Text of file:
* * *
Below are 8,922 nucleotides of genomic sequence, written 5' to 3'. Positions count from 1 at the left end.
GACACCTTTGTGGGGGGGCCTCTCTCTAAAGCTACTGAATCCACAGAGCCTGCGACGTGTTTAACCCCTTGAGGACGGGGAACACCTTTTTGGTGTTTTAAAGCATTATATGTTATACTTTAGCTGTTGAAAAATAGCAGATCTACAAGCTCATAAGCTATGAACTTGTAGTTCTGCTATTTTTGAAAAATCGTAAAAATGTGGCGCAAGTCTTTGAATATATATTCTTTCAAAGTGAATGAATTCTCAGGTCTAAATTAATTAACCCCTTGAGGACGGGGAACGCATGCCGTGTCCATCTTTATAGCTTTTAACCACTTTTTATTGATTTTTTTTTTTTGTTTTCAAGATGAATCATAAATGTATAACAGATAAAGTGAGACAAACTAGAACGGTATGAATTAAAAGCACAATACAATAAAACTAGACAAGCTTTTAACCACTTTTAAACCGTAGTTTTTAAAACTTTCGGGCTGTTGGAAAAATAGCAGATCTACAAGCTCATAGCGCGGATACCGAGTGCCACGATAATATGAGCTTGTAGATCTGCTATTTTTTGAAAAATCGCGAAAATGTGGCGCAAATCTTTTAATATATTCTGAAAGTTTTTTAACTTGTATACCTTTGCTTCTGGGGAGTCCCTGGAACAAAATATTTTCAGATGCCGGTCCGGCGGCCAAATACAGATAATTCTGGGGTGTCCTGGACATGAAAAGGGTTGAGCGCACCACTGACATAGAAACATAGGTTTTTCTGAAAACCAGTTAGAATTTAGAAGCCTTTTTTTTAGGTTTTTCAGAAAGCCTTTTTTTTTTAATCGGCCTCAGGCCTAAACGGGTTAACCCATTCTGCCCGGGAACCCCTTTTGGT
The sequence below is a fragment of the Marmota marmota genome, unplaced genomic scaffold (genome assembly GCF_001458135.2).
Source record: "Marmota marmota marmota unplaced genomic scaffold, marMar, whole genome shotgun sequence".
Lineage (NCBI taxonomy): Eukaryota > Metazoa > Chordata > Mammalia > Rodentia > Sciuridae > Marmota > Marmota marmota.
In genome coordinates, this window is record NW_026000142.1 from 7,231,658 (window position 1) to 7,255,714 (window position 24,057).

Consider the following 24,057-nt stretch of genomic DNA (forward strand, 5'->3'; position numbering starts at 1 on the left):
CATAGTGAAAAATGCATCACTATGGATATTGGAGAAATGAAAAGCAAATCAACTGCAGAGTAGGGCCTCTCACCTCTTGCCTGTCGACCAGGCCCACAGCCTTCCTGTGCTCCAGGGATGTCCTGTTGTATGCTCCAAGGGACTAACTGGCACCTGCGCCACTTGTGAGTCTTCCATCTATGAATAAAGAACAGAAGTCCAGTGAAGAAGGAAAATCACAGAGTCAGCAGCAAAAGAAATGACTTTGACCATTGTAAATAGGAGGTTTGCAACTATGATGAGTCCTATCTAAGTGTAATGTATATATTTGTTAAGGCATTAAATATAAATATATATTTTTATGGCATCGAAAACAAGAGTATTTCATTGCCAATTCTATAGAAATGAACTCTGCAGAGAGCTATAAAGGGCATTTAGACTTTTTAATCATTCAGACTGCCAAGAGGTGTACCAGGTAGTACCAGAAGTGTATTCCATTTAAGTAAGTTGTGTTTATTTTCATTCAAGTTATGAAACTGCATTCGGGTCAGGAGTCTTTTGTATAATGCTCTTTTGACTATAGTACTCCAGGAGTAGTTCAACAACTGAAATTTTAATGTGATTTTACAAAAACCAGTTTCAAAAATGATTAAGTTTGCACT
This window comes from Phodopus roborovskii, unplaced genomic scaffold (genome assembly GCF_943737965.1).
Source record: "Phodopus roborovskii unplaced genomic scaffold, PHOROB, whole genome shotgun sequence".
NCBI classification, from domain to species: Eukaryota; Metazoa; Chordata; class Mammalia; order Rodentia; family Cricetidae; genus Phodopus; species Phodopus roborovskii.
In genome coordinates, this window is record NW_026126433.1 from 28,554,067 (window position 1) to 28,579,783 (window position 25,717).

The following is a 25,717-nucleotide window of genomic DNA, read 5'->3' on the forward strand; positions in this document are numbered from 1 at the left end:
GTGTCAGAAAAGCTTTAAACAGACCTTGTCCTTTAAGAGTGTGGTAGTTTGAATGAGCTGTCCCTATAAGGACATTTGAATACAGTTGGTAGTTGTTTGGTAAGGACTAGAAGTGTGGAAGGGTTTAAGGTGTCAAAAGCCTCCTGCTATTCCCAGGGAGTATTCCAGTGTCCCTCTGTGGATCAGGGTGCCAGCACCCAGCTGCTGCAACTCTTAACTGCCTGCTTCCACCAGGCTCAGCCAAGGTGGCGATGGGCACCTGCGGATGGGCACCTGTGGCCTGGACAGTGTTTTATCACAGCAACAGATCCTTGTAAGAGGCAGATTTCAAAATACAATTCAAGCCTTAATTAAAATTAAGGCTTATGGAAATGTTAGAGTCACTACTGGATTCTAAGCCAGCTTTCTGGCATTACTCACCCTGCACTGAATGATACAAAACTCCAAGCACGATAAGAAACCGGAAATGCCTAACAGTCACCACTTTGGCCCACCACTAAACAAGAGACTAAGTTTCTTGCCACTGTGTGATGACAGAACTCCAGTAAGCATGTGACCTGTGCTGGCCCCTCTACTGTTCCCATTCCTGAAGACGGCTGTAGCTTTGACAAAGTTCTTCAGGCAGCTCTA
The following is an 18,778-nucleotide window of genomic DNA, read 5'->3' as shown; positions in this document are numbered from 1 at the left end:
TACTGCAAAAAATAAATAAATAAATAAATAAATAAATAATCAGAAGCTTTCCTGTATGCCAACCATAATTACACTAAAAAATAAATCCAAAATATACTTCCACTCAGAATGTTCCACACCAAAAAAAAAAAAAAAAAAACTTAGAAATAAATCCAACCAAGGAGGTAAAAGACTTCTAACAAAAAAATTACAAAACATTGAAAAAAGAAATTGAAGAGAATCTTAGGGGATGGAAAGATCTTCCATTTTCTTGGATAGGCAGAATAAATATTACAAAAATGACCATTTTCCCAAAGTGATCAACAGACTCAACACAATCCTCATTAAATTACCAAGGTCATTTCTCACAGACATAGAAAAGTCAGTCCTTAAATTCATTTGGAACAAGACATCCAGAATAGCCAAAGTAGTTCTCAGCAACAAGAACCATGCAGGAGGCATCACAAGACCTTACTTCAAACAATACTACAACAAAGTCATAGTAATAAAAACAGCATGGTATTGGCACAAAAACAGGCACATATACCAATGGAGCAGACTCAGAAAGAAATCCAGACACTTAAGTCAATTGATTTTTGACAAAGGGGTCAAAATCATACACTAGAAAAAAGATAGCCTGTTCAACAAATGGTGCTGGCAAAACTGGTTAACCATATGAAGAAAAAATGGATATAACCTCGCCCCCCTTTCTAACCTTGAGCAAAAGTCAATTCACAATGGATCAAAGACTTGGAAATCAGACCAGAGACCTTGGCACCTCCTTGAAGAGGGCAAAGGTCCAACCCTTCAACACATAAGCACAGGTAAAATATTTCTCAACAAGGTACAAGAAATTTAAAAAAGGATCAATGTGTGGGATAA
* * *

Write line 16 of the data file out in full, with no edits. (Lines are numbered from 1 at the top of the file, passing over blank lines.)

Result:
TACTGCAAAAAATAAATAAATAAATAAATAAATAAATAATCAGAAGCTTTCCTGTATGCCAACCATAATTACACTAAAAAATAAATCCAAAATATACTTCCACTCAGAATGTTCCACACCAAAAAAAAAAAAAAAAAAACTTAGAAATAAATCCAACCAAGGAGGTAAAAGACTTCTAACAAAAAAATTACAAAACATTGAAAAAAGAAATTGAAGAGAATCTTAGGGGATGGAAAGATCTTCCATTTTCTTGGATAGGCAGAATAAATATTACAAAAATGACCATTTTCCCAAAGTGATCAACAGACTCAACACAATCCTCATTAAATTACCAAGGTCATTTCTCACAGACATAGAAAAGTCAGTCCTTAAATTCATTTGGAACAAGACATCCAGAATAGCCAAAGTAGTTCTCAGCAACAAGAACCATGCAGGAGGCATCACAAGACCTTACTTCAAACAATACTACAACAAAGTCATAGTAATAAAAACAGCATGGTATTGGCACAAAAACAGGCACATATACCAATGGAGCAGACTCAGAAAGAAATCCAGACACTTAAGTCAATTGATTTTTGACAAAGGGGTCAAAATCATACACTAGAAAAAAGATAGCCTGTTCAACAAATGGTGCTGGCAAAACTGGTTAACCATATGAAGAAAAAATGGATATAACCTCGCCCCCCTTTCTAACCTTGAGCAAAAGTCAATTCACAATGGATCAAAGACTTGGAAATCAGACCAGAGACCTTGGCACCTCCTTGAAGAGGGCAAAGGTCCAACCCTTCAACACATAAGCACAGGTAAAATATTTCTCAACAAGGTACAAGAAATTTAAAAAAGGATCAATGTGTGGGATAA